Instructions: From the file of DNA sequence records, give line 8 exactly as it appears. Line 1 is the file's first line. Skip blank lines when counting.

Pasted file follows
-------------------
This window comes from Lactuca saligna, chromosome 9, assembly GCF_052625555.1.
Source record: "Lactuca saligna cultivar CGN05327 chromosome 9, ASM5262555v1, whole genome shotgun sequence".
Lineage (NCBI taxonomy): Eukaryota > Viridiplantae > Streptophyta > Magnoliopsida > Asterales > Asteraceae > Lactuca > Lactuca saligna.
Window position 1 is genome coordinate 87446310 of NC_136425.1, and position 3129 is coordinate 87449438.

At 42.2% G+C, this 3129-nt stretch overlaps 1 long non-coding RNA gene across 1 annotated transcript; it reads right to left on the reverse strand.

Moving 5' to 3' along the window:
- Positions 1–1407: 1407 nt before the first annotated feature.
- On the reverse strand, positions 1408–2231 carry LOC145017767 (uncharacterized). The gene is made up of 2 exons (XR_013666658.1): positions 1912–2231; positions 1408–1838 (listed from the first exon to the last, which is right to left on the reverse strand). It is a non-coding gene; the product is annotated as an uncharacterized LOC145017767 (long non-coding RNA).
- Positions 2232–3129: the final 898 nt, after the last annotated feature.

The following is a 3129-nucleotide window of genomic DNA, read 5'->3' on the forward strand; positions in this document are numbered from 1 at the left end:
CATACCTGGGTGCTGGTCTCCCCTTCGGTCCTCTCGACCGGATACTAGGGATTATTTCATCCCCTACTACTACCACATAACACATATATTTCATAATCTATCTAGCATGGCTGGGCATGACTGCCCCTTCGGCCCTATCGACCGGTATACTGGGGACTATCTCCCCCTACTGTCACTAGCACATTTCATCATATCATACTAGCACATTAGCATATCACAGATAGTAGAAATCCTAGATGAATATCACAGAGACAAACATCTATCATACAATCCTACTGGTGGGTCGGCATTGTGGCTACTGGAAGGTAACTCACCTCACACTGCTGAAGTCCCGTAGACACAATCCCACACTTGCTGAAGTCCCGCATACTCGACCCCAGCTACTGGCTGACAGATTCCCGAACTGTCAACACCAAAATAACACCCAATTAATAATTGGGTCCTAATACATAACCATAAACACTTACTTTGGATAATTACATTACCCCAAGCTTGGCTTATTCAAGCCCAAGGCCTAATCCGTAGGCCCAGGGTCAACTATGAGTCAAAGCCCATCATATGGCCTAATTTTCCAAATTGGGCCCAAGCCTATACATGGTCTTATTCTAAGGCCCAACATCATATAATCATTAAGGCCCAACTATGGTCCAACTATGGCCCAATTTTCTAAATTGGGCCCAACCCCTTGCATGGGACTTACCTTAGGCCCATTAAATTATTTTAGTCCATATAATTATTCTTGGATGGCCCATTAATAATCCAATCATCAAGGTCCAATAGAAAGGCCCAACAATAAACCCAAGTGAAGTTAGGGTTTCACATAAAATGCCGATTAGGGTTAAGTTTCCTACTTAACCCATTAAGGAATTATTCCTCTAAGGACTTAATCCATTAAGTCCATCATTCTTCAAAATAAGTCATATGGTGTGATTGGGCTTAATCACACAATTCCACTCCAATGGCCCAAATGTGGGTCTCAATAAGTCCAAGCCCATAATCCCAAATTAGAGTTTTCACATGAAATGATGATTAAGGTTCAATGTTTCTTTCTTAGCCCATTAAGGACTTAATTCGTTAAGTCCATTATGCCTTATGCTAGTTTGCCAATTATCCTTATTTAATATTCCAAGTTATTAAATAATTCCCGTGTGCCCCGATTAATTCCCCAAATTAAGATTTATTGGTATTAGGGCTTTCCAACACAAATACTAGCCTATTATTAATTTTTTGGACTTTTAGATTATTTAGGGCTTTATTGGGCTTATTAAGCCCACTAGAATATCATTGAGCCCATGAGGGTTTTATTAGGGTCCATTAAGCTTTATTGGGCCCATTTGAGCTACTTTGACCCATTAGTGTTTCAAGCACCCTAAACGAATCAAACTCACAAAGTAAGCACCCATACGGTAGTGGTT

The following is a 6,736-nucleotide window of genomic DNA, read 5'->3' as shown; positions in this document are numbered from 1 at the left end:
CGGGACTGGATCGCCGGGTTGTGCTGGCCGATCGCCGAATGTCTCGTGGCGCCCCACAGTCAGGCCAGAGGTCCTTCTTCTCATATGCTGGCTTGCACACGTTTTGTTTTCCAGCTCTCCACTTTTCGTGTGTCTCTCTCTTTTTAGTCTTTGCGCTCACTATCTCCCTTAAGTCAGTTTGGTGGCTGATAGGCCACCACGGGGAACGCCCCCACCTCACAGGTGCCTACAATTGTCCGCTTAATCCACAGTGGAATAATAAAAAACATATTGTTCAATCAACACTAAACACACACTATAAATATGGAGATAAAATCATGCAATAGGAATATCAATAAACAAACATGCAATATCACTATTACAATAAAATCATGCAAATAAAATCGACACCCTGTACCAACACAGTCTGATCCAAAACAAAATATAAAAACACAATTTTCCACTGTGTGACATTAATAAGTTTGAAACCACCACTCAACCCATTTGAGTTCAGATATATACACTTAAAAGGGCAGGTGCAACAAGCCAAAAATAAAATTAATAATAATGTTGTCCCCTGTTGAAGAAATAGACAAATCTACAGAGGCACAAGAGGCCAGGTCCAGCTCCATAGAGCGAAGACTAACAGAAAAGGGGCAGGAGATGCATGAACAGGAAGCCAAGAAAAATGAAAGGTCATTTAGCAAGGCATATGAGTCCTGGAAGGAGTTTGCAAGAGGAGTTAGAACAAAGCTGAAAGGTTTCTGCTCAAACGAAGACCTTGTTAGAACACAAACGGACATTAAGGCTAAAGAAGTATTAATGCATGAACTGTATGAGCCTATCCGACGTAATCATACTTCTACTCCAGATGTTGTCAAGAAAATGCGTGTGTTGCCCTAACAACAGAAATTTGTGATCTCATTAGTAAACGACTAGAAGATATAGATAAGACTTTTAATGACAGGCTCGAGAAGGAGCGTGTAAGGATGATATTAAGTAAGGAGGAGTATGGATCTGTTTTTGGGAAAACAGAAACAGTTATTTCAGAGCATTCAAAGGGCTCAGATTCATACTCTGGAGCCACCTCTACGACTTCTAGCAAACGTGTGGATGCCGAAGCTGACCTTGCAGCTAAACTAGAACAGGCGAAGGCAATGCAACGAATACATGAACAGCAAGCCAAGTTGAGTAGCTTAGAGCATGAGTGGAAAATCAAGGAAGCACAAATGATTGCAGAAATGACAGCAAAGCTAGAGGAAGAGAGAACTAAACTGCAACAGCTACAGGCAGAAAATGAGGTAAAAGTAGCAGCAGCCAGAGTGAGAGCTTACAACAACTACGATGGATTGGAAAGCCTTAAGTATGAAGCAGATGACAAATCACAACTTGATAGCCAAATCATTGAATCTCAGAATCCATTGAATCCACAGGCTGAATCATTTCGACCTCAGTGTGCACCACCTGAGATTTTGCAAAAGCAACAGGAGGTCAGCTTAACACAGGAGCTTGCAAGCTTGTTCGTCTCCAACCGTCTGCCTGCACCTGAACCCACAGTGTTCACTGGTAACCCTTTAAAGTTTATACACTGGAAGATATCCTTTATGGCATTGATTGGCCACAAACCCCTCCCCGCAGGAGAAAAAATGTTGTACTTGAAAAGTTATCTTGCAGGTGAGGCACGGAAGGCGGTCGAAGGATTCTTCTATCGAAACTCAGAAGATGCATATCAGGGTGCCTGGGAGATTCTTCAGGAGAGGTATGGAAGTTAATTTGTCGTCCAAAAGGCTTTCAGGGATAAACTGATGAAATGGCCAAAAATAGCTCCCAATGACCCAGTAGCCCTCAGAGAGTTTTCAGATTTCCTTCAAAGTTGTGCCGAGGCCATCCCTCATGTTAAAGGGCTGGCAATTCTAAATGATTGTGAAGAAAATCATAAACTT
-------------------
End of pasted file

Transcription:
- On the reverse strand, positions 1408–2231 carry LOC145017767 (uncharacterized). The gene is made up of 2 exons (XR_013666658.1): positions 1912–2231; positions 1408–1838 (listed from the first exon to the last, which is right to left on the reverse strand). It is a non-coding gene; the product is annotated as an uncharacterized LOC145017767 (long non-coding RNA).